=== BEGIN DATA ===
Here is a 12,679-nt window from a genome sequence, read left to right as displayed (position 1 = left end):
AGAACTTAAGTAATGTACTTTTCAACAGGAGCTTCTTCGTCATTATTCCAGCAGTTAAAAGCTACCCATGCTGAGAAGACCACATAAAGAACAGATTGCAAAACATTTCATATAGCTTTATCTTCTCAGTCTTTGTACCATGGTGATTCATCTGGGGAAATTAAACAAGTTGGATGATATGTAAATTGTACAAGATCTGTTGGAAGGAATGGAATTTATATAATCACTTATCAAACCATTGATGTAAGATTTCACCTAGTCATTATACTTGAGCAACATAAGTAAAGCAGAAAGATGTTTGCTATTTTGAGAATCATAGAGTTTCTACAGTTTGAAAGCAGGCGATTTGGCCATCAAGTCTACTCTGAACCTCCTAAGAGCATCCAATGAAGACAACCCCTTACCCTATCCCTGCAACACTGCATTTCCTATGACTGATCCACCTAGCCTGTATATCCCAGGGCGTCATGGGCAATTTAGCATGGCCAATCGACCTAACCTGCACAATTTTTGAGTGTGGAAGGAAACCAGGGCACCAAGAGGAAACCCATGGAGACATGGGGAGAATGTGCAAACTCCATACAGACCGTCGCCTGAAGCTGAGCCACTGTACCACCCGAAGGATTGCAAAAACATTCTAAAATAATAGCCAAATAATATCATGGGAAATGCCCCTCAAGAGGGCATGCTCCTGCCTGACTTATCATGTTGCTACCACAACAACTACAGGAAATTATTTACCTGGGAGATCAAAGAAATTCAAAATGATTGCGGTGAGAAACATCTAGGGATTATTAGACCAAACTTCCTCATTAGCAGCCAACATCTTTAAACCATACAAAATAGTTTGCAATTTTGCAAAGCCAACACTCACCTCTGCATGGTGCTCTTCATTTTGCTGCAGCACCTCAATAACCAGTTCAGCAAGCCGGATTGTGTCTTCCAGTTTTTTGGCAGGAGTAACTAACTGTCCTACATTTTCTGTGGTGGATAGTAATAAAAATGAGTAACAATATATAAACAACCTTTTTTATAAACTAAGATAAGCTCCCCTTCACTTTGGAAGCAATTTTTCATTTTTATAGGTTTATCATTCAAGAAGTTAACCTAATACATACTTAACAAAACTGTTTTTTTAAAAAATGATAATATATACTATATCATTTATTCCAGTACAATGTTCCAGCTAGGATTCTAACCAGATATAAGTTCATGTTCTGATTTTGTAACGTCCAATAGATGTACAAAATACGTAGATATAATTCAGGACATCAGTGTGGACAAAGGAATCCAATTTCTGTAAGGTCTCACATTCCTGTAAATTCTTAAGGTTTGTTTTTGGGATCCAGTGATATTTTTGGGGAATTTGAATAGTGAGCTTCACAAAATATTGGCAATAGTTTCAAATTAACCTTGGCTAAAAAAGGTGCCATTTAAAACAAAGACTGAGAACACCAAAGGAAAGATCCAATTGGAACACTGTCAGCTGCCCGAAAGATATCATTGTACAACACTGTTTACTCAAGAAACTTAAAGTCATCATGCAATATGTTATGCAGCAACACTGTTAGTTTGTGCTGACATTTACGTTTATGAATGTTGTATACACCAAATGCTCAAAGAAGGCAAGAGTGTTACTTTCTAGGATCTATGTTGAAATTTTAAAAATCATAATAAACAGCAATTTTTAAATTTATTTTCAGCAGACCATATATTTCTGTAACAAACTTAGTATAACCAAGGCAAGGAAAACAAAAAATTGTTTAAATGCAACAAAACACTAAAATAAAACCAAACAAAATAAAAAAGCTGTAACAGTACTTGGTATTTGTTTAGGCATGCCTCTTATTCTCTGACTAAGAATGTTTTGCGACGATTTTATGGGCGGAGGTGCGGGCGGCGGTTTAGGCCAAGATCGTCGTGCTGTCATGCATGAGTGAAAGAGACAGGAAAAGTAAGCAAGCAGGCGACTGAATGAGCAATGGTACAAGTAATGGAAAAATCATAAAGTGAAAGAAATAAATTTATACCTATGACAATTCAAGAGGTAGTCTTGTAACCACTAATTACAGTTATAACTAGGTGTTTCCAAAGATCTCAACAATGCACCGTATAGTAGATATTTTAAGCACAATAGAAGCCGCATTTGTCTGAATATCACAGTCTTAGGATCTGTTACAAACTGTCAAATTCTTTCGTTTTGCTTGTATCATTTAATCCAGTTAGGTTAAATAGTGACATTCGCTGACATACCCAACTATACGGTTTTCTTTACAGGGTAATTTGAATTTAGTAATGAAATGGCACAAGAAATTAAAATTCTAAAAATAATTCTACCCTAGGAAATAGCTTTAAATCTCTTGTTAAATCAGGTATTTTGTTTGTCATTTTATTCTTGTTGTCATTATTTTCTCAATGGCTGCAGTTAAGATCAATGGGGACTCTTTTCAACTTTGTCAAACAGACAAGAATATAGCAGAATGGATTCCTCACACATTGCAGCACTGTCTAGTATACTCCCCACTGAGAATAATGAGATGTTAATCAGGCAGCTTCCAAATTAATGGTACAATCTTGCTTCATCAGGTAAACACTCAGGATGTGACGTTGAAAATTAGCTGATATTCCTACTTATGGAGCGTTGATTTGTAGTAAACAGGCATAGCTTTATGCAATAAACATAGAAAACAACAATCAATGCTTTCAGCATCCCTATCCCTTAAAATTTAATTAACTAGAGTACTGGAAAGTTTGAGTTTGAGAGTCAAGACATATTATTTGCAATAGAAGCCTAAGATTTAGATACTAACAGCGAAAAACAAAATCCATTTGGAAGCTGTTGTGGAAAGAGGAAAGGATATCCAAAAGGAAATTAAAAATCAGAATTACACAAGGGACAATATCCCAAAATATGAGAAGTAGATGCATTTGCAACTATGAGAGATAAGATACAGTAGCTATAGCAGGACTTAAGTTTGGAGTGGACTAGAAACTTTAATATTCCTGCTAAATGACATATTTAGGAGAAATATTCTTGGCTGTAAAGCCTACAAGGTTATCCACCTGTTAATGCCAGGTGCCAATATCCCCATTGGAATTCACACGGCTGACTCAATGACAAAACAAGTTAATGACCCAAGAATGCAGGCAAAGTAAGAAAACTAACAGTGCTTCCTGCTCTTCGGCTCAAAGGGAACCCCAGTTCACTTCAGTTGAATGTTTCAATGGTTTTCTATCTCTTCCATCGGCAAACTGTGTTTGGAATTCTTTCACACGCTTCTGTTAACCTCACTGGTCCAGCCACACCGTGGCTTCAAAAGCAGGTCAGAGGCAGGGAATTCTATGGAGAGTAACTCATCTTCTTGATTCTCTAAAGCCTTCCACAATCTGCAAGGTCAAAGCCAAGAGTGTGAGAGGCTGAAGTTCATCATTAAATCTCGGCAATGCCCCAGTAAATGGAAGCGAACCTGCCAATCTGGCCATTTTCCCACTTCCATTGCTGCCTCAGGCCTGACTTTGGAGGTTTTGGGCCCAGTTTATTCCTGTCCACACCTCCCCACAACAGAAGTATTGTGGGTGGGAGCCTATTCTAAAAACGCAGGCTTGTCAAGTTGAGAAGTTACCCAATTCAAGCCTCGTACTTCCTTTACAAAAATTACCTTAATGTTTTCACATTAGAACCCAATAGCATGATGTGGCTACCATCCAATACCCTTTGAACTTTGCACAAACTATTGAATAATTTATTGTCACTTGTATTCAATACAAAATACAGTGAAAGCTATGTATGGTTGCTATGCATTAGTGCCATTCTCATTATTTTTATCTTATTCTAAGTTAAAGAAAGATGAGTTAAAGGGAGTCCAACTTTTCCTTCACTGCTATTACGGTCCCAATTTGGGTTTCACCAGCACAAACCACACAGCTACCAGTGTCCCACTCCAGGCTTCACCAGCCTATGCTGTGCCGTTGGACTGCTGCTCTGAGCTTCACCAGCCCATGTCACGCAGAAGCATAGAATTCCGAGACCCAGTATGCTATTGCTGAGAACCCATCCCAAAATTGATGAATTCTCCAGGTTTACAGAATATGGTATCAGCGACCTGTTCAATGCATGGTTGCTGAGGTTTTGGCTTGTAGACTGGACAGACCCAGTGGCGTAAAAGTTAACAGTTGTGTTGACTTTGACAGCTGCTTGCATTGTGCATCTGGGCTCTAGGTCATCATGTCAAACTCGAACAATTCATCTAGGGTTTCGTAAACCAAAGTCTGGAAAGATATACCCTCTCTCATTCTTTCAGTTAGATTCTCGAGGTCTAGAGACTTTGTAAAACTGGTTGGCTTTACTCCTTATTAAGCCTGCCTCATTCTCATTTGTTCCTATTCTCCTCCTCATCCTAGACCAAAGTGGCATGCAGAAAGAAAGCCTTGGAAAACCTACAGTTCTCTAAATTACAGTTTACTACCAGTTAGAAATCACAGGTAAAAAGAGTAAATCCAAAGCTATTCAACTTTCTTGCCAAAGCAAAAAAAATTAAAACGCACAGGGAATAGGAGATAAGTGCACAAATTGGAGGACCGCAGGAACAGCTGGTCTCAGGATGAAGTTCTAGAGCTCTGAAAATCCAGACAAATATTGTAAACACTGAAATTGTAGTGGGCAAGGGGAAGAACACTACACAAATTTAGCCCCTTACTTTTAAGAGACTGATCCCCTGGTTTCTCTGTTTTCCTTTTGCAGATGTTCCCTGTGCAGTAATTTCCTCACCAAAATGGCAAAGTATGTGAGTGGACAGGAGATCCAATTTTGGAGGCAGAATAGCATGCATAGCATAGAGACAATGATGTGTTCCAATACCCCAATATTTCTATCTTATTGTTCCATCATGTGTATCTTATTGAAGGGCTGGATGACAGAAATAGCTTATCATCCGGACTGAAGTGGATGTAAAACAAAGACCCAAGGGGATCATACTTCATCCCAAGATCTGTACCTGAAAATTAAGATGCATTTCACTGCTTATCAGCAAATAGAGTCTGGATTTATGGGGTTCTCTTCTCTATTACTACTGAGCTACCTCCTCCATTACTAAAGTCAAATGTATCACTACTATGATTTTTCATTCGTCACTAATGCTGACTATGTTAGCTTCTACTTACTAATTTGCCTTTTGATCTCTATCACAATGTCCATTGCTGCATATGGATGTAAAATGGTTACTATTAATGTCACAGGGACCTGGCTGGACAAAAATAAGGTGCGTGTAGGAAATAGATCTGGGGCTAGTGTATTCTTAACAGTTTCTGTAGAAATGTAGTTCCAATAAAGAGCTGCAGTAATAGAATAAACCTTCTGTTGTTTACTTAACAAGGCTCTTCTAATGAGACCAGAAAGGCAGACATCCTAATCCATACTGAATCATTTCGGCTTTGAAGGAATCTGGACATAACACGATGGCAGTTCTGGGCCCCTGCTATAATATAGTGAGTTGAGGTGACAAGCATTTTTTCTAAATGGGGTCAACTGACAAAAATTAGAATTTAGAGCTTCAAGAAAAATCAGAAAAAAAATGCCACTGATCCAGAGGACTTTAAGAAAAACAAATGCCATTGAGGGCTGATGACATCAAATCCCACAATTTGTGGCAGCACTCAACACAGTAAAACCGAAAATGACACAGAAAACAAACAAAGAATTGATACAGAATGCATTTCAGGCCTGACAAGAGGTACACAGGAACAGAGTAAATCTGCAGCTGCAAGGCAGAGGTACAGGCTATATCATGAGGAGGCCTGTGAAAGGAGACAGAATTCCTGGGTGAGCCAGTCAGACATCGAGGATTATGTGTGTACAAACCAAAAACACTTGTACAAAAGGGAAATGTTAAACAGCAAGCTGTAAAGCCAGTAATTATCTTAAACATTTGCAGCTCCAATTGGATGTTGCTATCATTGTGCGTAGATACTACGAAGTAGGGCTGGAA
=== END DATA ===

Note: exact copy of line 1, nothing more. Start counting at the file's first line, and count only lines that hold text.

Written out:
Here is a 12,679-nt window from a genome sequence, read left to right as displayed (position 1 = left end):